The Denver City Council cemented Monday the new name La Raza Park, formerly Columbus Park.
“This is a dream come true and a prayer come true,” said Carlos Castaneda, one of many people who worked tirelessly for many years for the name change.
“La Raza” commonly is translated as “for the people” and has Latin American roots. “The term la raza —meaning ‘the people’— has roots in post-revolution Mexico and in the U.S. Chicano Movement of the 1970s which helped elect some of the nation’s first Latinos to public office,” according to an Associated Press story. “Often mistaken for its literal meaning in English, ‘the race,’ la raza has been used to describe people whose families have migrated from Latin American countries.”
Council member Amanda Sandoval read a proclamation celebrating the new park. She said the movement to rename the park “always has been done in ways I’ve held in high regard.”
Castaneda explained that events such as Azteca dances help keep the traditions of native peoples alive. “We try to acknowledge what our earth has given us,” Castaneda said. “The beautiful rain we have received so far has beautifully nourished our crops.”
Castaneda said he is from lineage of migrant workers who worked in the fields, so he appreciates the rain. “Well, the ancestors have to be celebrating and dancing for sure,” said Council President Stacie Gilmore.
“This is a very small step for our people, but it is a victory we are very proud of,” Castaneda said.
Name change historic
“Political, cultural, and intellectual development is the basis of human progress recognizing our past, (and) informs the course of history,” the proclamation reads.
The council also recognized the summer solstice Monday. Denver will celebrate the annual event at the newly named La Raza Park, 1501 W. 38th Ave. The celebration will be from 3:30 to 5:30 p.m. June 20.
“Grupo Tlaloc Danza Azteca is hosting the 2021 Xupantla (summer solstice) in the newly named La Raza Park where family members come to share oral traditions, pray and dance in honor of the rain that grows crops to nourish our bodies, because without water, nothing survives,” the proclamation reads.
“The time to honor nuestros antepasados (our ancestors), self, homeland, spirituality, and community from Meso-America to las Americas and throughout the world has arrived.”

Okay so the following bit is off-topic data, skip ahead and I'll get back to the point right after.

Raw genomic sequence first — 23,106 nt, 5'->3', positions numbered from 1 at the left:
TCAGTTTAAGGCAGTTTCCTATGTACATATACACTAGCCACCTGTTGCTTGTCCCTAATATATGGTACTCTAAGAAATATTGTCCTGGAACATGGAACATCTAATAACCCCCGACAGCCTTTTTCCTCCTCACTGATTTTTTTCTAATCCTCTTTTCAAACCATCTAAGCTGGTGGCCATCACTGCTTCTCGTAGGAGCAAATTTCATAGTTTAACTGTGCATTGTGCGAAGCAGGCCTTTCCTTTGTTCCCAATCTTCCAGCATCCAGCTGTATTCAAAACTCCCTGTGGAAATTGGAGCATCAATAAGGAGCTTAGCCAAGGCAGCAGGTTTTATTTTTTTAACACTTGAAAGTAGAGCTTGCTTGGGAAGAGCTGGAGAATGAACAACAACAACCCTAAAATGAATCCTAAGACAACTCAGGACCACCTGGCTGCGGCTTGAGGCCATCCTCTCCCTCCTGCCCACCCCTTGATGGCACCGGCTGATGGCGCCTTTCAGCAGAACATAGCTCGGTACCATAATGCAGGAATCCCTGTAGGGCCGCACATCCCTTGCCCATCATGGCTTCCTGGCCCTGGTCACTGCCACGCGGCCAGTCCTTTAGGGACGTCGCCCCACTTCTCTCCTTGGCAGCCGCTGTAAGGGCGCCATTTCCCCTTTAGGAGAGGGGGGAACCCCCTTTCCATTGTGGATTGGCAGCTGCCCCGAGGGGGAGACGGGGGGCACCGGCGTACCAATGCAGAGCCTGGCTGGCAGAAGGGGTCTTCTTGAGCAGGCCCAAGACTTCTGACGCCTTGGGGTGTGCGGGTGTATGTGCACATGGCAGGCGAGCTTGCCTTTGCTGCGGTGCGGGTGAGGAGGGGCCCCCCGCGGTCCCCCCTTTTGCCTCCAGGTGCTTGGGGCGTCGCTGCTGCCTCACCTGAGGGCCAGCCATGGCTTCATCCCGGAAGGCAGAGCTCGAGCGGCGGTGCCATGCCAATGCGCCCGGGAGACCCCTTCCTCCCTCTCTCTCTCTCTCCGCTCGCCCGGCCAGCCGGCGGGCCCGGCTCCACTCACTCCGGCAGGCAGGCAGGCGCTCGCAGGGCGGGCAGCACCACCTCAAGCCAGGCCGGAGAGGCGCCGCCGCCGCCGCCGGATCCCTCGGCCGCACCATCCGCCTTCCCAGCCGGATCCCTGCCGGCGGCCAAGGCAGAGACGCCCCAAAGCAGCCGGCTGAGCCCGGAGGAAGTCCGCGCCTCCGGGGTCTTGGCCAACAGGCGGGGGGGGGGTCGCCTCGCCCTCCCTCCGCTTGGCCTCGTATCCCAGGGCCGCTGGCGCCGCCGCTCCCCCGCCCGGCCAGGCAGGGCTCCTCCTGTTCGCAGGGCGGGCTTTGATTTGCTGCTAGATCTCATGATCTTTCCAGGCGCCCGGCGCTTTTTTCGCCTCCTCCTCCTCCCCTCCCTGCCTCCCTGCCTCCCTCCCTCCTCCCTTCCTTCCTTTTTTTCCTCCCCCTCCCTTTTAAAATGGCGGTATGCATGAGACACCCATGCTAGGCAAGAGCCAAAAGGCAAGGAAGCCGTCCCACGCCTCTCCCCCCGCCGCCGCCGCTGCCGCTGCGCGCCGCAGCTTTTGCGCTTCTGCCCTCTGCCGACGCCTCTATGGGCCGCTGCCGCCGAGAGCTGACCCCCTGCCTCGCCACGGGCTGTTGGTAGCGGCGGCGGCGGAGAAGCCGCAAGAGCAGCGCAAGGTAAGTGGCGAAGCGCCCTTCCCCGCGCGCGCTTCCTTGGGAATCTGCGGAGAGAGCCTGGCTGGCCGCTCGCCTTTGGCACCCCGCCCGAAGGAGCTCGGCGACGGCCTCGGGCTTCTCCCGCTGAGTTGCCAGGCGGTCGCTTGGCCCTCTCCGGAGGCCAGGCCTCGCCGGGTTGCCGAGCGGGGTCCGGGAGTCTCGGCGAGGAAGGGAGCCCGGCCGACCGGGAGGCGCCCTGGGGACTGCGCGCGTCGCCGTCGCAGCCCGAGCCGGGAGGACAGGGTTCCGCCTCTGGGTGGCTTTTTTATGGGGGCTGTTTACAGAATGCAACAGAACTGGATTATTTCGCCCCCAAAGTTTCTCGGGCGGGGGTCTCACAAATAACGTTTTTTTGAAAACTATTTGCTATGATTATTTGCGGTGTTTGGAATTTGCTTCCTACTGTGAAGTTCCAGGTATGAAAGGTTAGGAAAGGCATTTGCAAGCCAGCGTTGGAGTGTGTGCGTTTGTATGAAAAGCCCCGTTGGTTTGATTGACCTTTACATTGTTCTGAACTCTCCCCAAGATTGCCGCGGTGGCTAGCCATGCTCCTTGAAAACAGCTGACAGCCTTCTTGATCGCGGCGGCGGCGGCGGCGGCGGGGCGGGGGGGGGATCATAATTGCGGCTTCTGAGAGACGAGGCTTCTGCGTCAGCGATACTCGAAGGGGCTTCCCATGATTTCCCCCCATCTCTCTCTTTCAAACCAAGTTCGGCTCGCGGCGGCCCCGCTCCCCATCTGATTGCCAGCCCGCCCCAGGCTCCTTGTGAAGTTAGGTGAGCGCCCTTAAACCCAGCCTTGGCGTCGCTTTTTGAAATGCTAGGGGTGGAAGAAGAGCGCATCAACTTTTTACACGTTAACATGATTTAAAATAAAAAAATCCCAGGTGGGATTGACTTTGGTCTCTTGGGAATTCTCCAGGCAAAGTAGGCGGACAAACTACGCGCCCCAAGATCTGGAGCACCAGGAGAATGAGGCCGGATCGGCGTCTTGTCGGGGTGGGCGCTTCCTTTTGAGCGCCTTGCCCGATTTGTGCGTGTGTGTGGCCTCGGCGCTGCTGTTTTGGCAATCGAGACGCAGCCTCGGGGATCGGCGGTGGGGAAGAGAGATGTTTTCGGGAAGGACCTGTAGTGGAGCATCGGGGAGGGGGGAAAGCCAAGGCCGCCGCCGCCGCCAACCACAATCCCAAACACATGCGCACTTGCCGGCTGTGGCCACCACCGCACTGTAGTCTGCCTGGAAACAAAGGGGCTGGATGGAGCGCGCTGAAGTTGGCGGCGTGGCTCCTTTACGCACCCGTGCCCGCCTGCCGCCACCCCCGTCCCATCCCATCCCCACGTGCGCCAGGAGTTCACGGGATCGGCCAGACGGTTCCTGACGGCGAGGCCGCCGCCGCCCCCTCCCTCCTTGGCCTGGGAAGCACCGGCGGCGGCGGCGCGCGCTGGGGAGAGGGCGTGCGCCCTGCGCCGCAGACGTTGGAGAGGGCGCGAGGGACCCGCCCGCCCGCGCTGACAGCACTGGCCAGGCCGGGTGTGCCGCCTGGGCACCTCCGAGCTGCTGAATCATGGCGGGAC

For 50 years groups in Denver worked to change the name of Columbus Park.
“The summer solstice symbolizes the nurturing of our youth who need consejos (advice) and vision to create a better tomorrow,” according to the proclamation. “Danza (a type of dance) reclaims our identity and spirituality through action and performance in nuestros comunidades (our communities) to pass down to the next seven generations.”
The name change will officially take place next week, according to the proclamation. “The Council hereby recognizes and commends Grupo Tlaloc Danza Azteca, the Xicano/a, Mexicano/a, Indigenous community who have called La Raza Park ‘home’ for decades and have advocated for the name change taking place as the City of Denver officially recognizes it on June 20, 2021.”
Janitors also recognized
Also Monday, the council adopted a proclamation brought forth by Councilwoman Robin Kniech that recognizes the city’s janitors.
Kniech spoke in English and Spanish after reading the proclamation. “Today we are celebrating the women and men who valiantly participated in the struggle for higher wages,” she said to an audience of SEIU union local 105 workers such as Patricia Robles. “We know that sometimes the folks who do this work can feel invisible.”
The push to unionize janitors nationwide actually began in Denver in the 1980s. That led to similar movements in other low-wage industries, such as fast food.
Kniech acknowledged that COVID-19 has taken a toll on janitors who clean office buildings. With nobody at work, there has been nothing to clean. She noted many workers were without jobs when the downtown Convention Center was closed.
Most janitors Latina women in Denver
“Thousands of Denver metro area janitors work by cleaning 50-story office buildings, business parks, high-tech and medical campuses, and public buildings like our own Denver International Airport, and the Wellington E. Webb Municipal Building,” according to the proclamation.
“For 35 years, the Justice for Janitors movement has given both a voice to the workers who clean buildings in cities and suburbs across metro Denver and across the country, and a seat at the table in the fight for fair wages, affordable family healthcare, full-time work, safer working conditions, and creating efficient workplace standards that have helped transform the industry.”
According to the proclamation, most of Denver’s janitors are Latina immigrant women. They are the often the “invisible front-line workers in the fight against COVID-19 transmission and worked to clean and sanitize our workspaces and living spaces many times without the staffing, resources, and training needed to do the work during the pandemic, putting themselves and their families at risk of infection and even death to protect our communities so that our city, state, and country could endure.”
Justice for Janitors week runs from June 14 to June 20. “In 1986 the now internationally organized Justice for Janitors campaign began here in Downtown Denver, Colorado, as part of the Service Employees International Union Local 105,” the proclamation reads.